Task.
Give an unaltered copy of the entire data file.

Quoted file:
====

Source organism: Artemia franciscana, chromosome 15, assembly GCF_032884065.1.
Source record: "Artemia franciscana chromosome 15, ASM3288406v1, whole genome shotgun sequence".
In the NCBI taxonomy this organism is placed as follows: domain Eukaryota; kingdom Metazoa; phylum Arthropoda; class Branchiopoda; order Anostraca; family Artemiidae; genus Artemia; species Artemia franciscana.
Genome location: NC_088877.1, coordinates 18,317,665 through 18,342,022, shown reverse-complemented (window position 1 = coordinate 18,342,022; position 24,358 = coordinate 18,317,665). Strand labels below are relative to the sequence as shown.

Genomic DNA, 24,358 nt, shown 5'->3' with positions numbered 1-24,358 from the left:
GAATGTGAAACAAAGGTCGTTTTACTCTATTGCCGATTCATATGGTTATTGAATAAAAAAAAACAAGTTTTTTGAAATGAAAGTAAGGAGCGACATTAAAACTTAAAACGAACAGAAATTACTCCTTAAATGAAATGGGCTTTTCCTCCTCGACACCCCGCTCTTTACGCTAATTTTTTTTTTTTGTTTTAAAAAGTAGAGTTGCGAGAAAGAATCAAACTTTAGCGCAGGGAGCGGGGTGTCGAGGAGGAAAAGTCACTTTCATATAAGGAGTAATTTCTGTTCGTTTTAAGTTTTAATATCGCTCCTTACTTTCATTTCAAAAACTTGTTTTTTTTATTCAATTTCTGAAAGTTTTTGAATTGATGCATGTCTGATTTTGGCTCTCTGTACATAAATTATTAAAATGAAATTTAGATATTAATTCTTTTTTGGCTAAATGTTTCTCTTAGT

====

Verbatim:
Source organism: Artemia franciscana, chromosome 15, assembly GCF_032884065.1.
Source record: "Artemia franciscana chromosome 15, ASM3288406v1, whole genome shotgun sequence".
In the NCBI taxonomy this organism is placed as follows: domain Eukaryota; kingdom Metazoa; phylum Arthropoda; class Branchiopoda; order Anostraca; family Artemiidae; genus Artemia; species Artemia franciscana.
Genome location: NC_088877.1, coordinates 18,317,665 through 18,342,022, shown reverse-complemented (window position 1 = coordinate 18,342,022; position 24,358 = coordinate 18,317,665). Strand labels below are relative to the sequence as shown.

Genomic DNA, 24,358 nt, shown 5'->3' with positions numbered 1-24,358 from the left:
GAATGTGAAACAAAGGTCGTTTTACTCTATTGCCGATTCATATGGTTATTGAATAAAAAAAAACAAGTTTTTTGAAATGAAAGTAAGGAGCGACATTAAAACTTAAAACGAACAGAAATTACTCCTTAAATGAAATGGGCTTTTCCTCCTCGACACCCCGCTCTTTACGCTAATTTTTTTTTTTTGTTTTAAAAAGTAGAGTTGCGAGAAAGAATCAAACTTTAGCGCAGGGAGCGGGGTGTCGAGGAGGAAAAGTCACTTTCATATAAGGAGTAATTTCTGTTCGTTTTAAGTTTTAATATCGCTCCTTACTTTCATTTCAAAAACTTGTTTTTTTTATTCAATTTCTGAAAGTTTTTGAATTGATGCATGTCTGATTTTGGCTCTCTGTACATAAATTATTAAAATGAAATTTAGATATTAATTCTTTTTTGGCTAAATGTTTCTCTTAGT